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WARNING SIGNS

by Mendel Starkman    
Torah from Dixie Staff Writer    

It was a hot summer day, and Avi was enjoying the breeze blowing through the windows of his sports car. As he drove along, he kept a careful eye on the temperature gauge.

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It was a hot summer day, and Avi was enjoying the breeze blowing through the windows of his sports car. As he drove along, he kept a careful eye on the temperature gauge. Nevertheless, when the needle began pointing into the red zone, he disregarded its warning, thinking that this was no day to be inconvenienced by an overheated car. He decided that the gauge must be incorrect and he drove onward. A short time later, the needle reached the top of the scale and smoke began rising from around the hood. Again, Avi was in no mood for such distractions, so he kept driving, ignoring the problem entirely. Finally, the hood burst into flames, at which point Avi decided that he'd better pull over and find out what's wrong.

A major theme in this week's Torah portion is the disease of tzaraat. The Torah teaches that when a person sees certain discolorations on his skin, he is to show it to a Kohen (priest), who will determine whether or not it is actually tzaraat and, consequently, whether or not the inflicted person is to be considered spiritually impure.

The Sefer HaChinuch, a classic exposition of the 613 mitzvot in the Torah, explains the fundamental lesson behind this mitzvah. This procedure for diagnosing tzaraat is premised upon the understanding that Hashem supervises every aspect of our lives. We see this in the way that an infected person must recognize that this discoloration could be tzaraat, and bring it to a Kohen for a decision. One could potentially overlook the infliction as a natural occurrence. Instead, the patient must realize that just as everything else is directed by Hashem, so might this skin ailment be Hashem's message to him. So he must go to a Kohen, a figure whose service in the Temple helped people gain atonement for their sins. Hopefully, while the inflicted person stands next to this figure of atonement, maybe he'll introspect, pinpoint his wrongdoings, and come to do teshuvah (repentance) for them. In this way, tzaraat acts as a divine wake up call, urging a person to do teshuvah. But it is up to the afflicted person to accept it in that way, and follow the Torah's procedure of going to a Kohen for assessment and introspection. If he looks away and views it as a natural skin irritation, then he's missed the point entirely.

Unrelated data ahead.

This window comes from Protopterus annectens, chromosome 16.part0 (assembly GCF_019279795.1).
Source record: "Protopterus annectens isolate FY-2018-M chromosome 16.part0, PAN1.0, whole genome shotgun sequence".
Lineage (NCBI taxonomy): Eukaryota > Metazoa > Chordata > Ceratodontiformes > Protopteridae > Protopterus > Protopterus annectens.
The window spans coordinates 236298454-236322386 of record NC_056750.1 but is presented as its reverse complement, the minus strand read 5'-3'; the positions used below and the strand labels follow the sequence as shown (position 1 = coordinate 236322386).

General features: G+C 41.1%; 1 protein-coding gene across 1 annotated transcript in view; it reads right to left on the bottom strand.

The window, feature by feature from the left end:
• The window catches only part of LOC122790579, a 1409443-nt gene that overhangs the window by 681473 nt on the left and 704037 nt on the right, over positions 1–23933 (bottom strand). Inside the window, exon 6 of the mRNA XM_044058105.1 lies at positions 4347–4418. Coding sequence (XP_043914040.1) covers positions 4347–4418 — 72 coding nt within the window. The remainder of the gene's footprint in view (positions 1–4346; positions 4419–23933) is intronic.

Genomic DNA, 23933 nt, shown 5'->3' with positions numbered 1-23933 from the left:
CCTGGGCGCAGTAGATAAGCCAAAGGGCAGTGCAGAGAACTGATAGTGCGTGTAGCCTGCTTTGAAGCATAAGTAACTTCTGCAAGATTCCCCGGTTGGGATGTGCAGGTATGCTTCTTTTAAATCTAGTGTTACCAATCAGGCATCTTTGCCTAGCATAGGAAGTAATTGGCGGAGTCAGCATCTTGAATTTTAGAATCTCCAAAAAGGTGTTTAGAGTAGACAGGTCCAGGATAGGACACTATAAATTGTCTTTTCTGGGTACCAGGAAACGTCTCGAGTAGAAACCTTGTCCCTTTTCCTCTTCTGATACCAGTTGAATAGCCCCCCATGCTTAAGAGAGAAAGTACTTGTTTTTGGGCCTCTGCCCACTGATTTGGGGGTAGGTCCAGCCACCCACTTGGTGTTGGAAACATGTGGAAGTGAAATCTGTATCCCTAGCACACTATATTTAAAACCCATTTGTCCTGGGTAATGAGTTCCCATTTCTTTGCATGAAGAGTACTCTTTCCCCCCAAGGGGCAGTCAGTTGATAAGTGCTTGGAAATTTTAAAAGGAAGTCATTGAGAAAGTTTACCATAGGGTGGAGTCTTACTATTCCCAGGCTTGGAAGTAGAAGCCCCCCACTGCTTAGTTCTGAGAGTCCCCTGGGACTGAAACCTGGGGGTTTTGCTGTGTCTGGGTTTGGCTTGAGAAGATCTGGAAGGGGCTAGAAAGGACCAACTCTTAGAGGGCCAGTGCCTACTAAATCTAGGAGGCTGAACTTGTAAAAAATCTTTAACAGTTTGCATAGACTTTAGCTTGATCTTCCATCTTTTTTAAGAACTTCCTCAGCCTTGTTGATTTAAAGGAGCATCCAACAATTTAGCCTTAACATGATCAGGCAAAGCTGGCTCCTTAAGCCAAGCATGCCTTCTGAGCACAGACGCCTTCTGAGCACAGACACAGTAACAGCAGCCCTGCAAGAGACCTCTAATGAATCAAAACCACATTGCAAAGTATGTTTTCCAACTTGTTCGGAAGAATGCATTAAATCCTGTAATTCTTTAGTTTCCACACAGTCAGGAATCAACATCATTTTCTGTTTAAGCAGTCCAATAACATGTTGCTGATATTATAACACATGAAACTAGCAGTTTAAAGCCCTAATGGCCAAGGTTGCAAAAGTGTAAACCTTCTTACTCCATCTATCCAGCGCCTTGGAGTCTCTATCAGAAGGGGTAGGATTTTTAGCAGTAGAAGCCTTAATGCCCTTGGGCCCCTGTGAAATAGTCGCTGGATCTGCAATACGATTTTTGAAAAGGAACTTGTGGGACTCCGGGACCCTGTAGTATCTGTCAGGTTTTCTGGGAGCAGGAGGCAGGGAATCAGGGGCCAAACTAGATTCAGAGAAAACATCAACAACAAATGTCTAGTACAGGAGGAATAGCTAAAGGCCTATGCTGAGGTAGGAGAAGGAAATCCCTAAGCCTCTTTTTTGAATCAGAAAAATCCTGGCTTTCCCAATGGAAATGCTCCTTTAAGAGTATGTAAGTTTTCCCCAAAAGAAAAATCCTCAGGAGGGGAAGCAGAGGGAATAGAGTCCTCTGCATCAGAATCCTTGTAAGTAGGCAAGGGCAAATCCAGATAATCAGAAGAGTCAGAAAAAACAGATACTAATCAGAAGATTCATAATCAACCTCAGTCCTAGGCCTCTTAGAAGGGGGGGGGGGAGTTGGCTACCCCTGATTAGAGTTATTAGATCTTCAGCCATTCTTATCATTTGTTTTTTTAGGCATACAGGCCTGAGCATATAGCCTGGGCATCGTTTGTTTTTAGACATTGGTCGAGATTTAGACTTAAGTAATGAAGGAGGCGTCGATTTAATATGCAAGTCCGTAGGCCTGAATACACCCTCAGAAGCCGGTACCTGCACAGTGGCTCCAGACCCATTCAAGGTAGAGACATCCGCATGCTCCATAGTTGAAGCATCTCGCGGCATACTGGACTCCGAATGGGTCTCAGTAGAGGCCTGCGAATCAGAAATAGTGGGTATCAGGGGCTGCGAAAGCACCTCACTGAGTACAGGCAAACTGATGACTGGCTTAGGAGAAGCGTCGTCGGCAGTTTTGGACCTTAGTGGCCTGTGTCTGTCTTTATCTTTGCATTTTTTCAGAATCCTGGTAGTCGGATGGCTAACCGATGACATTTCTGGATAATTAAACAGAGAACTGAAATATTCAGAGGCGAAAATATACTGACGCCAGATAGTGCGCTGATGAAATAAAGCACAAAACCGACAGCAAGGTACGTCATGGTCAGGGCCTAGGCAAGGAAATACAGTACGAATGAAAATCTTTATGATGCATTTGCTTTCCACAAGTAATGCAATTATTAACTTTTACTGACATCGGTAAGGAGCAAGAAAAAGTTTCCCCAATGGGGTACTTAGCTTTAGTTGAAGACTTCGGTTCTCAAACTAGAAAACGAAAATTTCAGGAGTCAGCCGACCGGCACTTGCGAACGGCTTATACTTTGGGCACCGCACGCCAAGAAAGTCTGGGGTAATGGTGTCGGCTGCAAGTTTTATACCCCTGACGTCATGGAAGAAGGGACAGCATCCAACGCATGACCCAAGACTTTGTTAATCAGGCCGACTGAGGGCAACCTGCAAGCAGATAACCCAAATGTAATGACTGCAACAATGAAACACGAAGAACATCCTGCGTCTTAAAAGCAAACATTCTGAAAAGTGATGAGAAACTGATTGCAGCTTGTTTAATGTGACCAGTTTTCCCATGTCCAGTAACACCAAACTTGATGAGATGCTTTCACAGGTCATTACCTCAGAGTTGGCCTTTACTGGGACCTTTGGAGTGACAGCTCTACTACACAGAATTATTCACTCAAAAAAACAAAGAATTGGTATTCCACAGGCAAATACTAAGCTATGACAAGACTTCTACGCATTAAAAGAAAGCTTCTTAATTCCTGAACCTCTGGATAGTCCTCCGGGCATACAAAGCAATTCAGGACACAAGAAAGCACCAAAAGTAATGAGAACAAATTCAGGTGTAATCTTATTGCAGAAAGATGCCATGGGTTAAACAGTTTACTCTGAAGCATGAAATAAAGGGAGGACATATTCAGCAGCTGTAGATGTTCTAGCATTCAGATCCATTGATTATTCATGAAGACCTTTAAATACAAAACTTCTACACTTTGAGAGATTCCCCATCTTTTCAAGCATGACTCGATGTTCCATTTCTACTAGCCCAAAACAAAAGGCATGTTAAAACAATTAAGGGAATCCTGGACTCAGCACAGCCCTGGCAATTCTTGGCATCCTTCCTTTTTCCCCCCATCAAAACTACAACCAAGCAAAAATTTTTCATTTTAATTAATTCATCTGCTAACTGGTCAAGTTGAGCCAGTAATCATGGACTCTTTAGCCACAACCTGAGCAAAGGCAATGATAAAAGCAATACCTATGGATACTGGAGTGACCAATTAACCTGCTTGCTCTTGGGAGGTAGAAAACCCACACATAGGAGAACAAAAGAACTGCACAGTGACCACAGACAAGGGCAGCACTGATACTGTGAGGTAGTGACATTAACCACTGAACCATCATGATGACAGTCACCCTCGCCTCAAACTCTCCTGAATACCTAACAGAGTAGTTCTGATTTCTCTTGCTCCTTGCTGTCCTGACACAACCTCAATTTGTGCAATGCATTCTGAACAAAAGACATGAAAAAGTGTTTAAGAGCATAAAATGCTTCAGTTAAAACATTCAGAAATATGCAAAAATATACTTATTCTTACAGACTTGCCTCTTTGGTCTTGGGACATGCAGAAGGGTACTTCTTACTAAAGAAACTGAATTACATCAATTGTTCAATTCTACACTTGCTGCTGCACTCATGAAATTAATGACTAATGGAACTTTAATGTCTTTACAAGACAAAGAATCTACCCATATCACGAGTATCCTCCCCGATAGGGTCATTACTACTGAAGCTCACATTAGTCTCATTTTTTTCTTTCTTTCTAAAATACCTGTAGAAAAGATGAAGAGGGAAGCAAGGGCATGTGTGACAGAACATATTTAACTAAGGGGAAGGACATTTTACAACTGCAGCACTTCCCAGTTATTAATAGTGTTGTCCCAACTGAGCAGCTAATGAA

The Chofetz Chaim, the saintly Torah scholar and leader of the Jewish people at the beginning of this century, discusses a very similar idea. He explains that one of the reasons why Hashem brings hardships on a person is to awaken them to do teshuvah. Tzaraat is a case in point. If a person sinned by speaking lashon hara (evil speech or slander, the main cause of tzaraat), Hashem would remind him to stop by introducing him to progressing stages of tzaraat. First, the tzaraat would affect the sinner's house. The sinner would have to take the hint and go to the Kohen for a diagnosis. If he chose to look away from this hint, the warning would get harsher and strike his clothing. Once again, he was expected to take heed of the warning and go to a Kohen. But if he still overlooked the message and obstinately stuck to his evil ways, then the tzaraat would finally strike his body, and he'd be forced to sit alone, outside the camp, until he corrected his wrongdoings and the tzaraat went away.

The entire point of tzaraat was to awaken people to the fact that they were sinning, and prompt them to do teshuvah. But if it was viewed as a chance happening, and not as a sign from Hashem, this objective was missed. Because tzaraat is not implemented by Hashem today, we often consider it in an abstract, theoretical manner. We fail to realize that although tzaraat does not physically exist today, its lesson still stands strong.

Rabbeinu Yonah, in his fundamental exposition on the laws of repentance, Shaarei Teshuvah, writes that when a person is stricken with hardships, he should not merely view them as bad luck or misfortune, but he should assume that these hardships were spurred by his sins. This assumption should drive him to contemplate doing teshuvah. The hardships may have befallen him for some other reason, but it is very likely that he is being reminded to repent. He must then examine his deeds to find which areas warrant correction. In the same way that a person needed to approach tzaraat, we must approach the difficulties in our lives. It is very easy to write off mishaps as natural occurrences. But at the same time, each of them could be a wake up call from Hashem, prompting us to pinpoint our wrongdoings and rectify them.

Just as Avi needed to pay attention to the messages from his overheating car, so must we take heed of the messages being sent to us through tzaraat and the physical hardships that we experience. Avi's gauges were telling him that something was wrong, but he chose to overlook them until his car finally burned out. We also have warning signs, but do we view them as such, or do we look away from them as ordinary mishaps and annoyances? By tuning in to this lesson from tzaraat, may we become more sensitive to the signs around us, prompting us to pinpoint our areas of weakness, and enabling us to grow to a closer and more correct observance of Hashem's Torah and mitzvot.

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Mendel Starkman, a native Atlantan, is studying at the Yeshiva Chofetz Chaim in Forest Hills, New York.

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